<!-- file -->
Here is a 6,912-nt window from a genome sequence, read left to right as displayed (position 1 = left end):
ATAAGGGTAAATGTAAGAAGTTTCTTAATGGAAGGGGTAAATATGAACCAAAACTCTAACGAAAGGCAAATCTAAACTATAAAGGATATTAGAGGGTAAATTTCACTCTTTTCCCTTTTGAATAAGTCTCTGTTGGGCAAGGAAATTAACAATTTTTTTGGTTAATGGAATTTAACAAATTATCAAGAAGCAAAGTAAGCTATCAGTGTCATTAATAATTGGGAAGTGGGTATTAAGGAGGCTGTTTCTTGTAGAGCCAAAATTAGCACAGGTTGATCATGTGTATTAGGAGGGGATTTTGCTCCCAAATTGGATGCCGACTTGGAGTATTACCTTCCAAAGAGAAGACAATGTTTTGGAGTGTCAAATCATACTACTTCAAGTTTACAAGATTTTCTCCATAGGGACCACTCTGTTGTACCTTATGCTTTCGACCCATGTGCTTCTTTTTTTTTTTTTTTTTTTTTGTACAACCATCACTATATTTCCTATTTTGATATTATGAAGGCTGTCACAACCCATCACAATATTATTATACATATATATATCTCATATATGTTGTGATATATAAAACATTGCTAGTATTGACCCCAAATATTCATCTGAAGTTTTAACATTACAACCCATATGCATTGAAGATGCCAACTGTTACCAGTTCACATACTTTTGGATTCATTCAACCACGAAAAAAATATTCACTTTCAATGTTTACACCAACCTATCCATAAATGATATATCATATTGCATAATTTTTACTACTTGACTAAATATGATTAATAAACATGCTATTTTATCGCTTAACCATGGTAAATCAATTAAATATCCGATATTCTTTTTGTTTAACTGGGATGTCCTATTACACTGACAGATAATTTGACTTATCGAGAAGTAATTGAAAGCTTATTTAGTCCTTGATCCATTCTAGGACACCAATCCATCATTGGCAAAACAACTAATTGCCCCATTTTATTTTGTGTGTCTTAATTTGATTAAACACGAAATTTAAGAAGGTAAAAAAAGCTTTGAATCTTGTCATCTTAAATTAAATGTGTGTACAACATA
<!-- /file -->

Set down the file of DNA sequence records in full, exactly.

Here is a 6,912-nt window from a genome sequence, read left to right as displayed (position 1 = left end):
ATAAGGGTAAATGTAAGAAGTTTCTTAATGGAAGGGGTAAATATGAACCAAAACTCTAACGAAAGGCAAATCTAAACTATAAAGGATATTAGAGGGTAAATTTCACTCTTTTCCCTTTTGAATAAGTCTCTGTTGGGCAAGGAAATTAACAATTTTTTTGGTTAATGGAATTTAACAAATTATCAAGAAGCAAAGTAAGCTATCAGTGTCATTAATAATTGGGAAGTGGGTATTAAGGAGGCTGTTTCTTGTAGAGCCAAAATTAGCACAGGTTGATCATGTGTATTAGGAGGGGATTTTGCTCCCAAATTGGATGCCGACTTGGAGTATTACCTTCCAAAGAGAAGACAATGTTTTGGAGTGTCAAATCATACTACTTCAAGTTTACAAGATTTTCTCCATAGGGACCACTCTGTTGTACCTTATGCTTTCGACCCATGTGCTTCTTTTTTTTTTTTTTTTTTTTTGTACAACCATCACTATATTTCCTATTTTGATATTATGAAGGCTGTCACAACCCATCACAATATTATTATACATATATATATCTCATATATGTTGTGATATATAAAACATTGCTAGTATTGACCCCAAATATTCATCTGAAGTTTTAACATTACAACCCATATGCATTGAAGATGCCAACTGTTACCAGTTCACATACTTTTGGATTCATTCAACCACGAAAAAAATATTCACTTTCAATGTTTACACCAACCTATCCATAAATGATATATCATATTGCATAATTTTTACTACTTGACTAAATATGATTAATAAACATGCTATTTTATCGCTTAACCATGGTAAATCAATTAAATATCCGATATTCTTTTTGTTTAACTGGGATGTCCTATTACACTGACAGATAATTTGACTTATCGAGAAGTAATTGAAAGCTTATTTAGTCCTTGATCCATTCTAGGACACCAATCCATCATTGGCAAAACAACTAATTGCCCCATTTTATTTTGTGTGTCTTAATTTGATTAAACACGAAATTTAAGAAGGTAAAAAAAGCTTTGAATCTTGTCATCTTAAATTAAATGTGTGTACAACATA